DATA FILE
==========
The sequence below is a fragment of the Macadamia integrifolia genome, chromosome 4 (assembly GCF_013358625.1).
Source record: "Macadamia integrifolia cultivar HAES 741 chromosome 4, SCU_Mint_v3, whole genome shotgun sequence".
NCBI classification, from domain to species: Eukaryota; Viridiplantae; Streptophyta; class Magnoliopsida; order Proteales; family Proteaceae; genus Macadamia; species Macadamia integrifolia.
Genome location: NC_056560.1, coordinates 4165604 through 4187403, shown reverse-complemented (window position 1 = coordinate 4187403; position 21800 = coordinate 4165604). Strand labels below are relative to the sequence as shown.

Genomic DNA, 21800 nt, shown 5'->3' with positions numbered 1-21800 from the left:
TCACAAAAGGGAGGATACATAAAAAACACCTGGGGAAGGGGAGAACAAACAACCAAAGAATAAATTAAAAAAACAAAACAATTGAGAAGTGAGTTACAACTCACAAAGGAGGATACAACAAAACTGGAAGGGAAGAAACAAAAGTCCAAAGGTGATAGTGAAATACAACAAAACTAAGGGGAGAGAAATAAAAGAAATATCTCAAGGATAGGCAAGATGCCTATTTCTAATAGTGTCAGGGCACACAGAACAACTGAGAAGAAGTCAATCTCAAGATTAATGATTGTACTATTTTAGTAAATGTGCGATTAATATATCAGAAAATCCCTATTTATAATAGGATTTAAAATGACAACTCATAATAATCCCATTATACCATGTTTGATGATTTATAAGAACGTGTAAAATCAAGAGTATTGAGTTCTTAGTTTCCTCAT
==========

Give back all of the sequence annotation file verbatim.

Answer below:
The sequence below is a fragment of the Macadamia integrifolia genome, chromosome 4 (assembly GCF_013358625.1).
Source record: "Macadamia integrifolia cultivar HAES 741 chromosome 4, SCU_Mint_v3, whole genome shotgun sequence".
NCBI classification, from domain to species: Eukaryota; Viridiplantae; Streptophyta; class Magnoliopsida; order Proteales; family Proteaceae; genus Macadamia; species Macadamia integrifolia.
Genome location: NC_056560.1, coordinates 4165604 through 4187403, shown reverse-complemented (window position 1 = coordinate 4187403; position 21800 = coordinate 4165604). Strand labels below are relative to the sequence as shown.

Genomic DNA, 21800 nt, shown 5'->3' with positions numbered 1-21800 from the left:
TCACAAAAGGGAGGATACATAAAAAACACCTGGGGAAGGGGAGAACAAACAACCAAAGAATAAATTAAAAAAACAAAACAATTGAGAAGTGAGTTACAACTCACAAAGGAGGATACAACAAAACTGGAAGGGAAGAAACAAAAGTCCAAAGGTGATAGTGAAATACAACAAAACTAAGGGGAGAGAAATAAAAGAAATATCTCAAGGATAGGCAAGATGCCTATTTCTAATAGTGTCAGGGCACACAGAACAACTGAGAAGAAGTCAATCTCAAGATTAATGATTGTACTATTTTAGTAAATGTGCGATTAATATATCAGAAAATCCCTATTTATAATAGGATTTAAAATGACAACTCATAATAATCCCATTATACCATGTTTGATGATTTATAAGAACGTGTAAAATCAAGAGTATTGAGTTCTTAGTTTCCTCAT